The apotheosis of ADD. MTV-era filmmaking, Requiem for a Dream is designed to divide. Its mathematically precise editing and histrionic message-driving makes it perhaps the shrillest anti-drug movie of any age, yet its hyperbolic sense of terror and frenetic rhythms manage not to obscure its less obvious gifts. It announces its creator as a force to be reckoned with, even if some will rightly take issue with the film’s combustible content.
Presenting the addict’s progression as a seasonal process, Requiem is divided into “Spring,” “Summer,” “Fall,” and “Winter,” with each segment more perilous than the last. Our victims are young,
handsome Harry Goldfarb (Jared Leto); his jittery mother Sara (a devastating Ellen Burstyn); his best friend Tyrone (Marlon Wayans in a rare dramatic role) and his loving girlfriend Marion (Jennifer Connelly). Harry and Tyrone are small-time hoods with a taste for heroin, itching to get a line on becoming sellers, Marion is collateral damage, and Sara is privately developing an extreme dependence on “uppers” (speed) after being led to believe she is to appear on her favorite TV show, a vacuous serial infomercial hosted by an odious shill (Christopher MacDonald).
Requiem has only one mode (hyperactive) and only one direction (down). Even in scenes where characters aren’t doping themselves up, splitscreen is frequently invoked, along with garish lighting and dialogue that foreshadows doom with the subtlety of Alice Cooper’s wardrobe. Clint Mansell’s iconic score, performed with the Kronos Quartet, elaborates and contorts a couple of memorable themes into increasingly desperate shapes. All four leads are cast to engender maximum audience empathy, and thereby inflict maximum emotional damage when they collapse into the film’s climactic montage, an extended nightmare involving electro-shock therapy, invasive surgery, and a party favor that must surely count as one of the nastiest visions in movie history.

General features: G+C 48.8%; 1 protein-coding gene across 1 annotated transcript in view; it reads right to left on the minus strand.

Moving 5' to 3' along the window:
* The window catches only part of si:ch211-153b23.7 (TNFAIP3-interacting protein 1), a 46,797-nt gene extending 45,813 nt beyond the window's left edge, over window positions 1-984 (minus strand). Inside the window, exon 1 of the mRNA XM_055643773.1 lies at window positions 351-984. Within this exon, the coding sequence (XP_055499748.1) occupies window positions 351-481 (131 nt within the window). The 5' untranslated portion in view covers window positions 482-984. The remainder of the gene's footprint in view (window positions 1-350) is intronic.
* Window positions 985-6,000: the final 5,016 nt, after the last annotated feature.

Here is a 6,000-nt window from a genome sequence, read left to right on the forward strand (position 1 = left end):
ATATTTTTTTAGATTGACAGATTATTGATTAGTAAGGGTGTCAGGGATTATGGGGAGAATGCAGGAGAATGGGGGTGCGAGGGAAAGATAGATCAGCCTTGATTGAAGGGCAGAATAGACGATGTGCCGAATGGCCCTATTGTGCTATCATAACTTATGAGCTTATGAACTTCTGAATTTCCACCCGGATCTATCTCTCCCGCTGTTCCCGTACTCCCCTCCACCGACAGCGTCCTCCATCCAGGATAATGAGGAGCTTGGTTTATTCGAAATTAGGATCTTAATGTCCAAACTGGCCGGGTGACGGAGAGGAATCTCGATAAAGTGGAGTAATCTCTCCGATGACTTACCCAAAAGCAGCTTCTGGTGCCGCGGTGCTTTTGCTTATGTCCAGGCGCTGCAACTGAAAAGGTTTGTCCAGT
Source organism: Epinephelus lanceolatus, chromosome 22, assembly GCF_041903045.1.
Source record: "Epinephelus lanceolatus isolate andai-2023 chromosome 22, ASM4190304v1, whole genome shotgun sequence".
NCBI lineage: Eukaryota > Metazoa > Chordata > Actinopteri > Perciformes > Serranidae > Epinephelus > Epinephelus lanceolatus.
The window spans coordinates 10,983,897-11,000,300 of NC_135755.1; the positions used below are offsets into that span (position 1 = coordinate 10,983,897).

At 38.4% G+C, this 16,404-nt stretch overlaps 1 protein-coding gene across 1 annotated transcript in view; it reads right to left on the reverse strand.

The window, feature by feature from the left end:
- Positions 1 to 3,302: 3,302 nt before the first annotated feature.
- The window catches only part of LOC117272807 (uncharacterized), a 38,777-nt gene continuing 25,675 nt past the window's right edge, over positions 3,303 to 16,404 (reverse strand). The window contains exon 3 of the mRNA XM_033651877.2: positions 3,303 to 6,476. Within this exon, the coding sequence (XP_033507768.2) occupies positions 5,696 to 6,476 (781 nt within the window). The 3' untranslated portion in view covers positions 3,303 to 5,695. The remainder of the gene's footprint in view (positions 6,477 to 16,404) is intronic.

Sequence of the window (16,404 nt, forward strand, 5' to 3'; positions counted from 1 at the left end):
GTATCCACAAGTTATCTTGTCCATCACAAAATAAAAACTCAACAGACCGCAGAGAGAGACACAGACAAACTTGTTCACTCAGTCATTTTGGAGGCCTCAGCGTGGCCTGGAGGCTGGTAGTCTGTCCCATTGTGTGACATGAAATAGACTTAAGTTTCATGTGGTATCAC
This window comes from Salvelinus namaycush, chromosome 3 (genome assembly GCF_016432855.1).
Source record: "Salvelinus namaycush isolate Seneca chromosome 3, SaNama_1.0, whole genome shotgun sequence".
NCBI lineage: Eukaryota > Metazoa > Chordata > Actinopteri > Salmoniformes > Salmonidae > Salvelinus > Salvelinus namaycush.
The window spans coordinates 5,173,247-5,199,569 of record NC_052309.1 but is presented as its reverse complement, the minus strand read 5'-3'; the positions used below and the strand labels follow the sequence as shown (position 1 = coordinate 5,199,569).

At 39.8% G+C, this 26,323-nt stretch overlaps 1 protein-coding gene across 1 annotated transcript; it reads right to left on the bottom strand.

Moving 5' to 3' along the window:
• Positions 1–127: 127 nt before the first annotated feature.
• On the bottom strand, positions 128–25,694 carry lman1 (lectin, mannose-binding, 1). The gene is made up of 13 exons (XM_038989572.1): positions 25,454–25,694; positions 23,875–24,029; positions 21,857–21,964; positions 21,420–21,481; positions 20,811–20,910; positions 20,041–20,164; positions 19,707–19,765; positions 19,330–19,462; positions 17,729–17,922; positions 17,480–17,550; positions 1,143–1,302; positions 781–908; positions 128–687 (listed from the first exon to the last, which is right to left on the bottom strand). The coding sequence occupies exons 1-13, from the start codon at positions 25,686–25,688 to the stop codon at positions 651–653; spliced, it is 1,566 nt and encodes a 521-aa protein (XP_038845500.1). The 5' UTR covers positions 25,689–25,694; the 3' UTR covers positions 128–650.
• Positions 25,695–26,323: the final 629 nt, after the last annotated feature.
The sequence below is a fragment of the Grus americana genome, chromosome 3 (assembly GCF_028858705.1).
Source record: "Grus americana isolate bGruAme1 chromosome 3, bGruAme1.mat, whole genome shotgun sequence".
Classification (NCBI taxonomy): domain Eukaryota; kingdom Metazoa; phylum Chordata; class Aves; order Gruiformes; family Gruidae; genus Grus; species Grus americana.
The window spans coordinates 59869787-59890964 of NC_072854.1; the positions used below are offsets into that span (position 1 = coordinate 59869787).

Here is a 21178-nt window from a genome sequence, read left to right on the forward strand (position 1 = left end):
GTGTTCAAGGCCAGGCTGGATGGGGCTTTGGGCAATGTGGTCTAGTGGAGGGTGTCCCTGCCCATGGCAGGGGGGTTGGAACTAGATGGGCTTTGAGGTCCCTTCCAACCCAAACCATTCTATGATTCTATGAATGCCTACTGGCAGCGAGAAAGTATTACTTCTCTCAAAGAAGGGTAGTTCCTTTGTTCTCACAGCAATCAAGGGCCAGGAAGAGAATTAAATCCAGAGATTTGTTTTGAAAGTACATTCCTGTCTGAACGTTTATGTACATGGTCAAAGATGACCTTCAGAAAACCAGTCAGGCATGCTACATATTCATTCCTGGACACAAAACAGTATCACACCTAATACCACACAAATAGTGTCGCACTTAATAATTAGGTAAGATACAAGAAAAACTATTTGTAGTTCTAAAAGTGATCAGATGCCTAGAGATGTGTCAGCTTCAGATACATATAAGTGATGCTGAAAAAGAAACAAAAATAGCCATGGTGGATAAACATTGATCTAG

Yet, for its shameless machinations, it’s impossible to deny that Requiem possesses a rare power and vitality. Aronofsky tends to coax out great performances,
and Burstyn in particular astonishes, with the help of excellent technical work that effectively transforms her from a paragon of positive thinking to something scarcely resembling a person. Even as he nicks a shot from Perfect Blue, subdivides the screen into eternity, and yanks on every possible heartstring, Aronofsky (and by extension, collaborator Mansell, whose role in tying the film together cannot be overstated) prove, if only through blunt force, that he can go toe-to-toe with any current filmmaker in terms of ambition and technical prowess.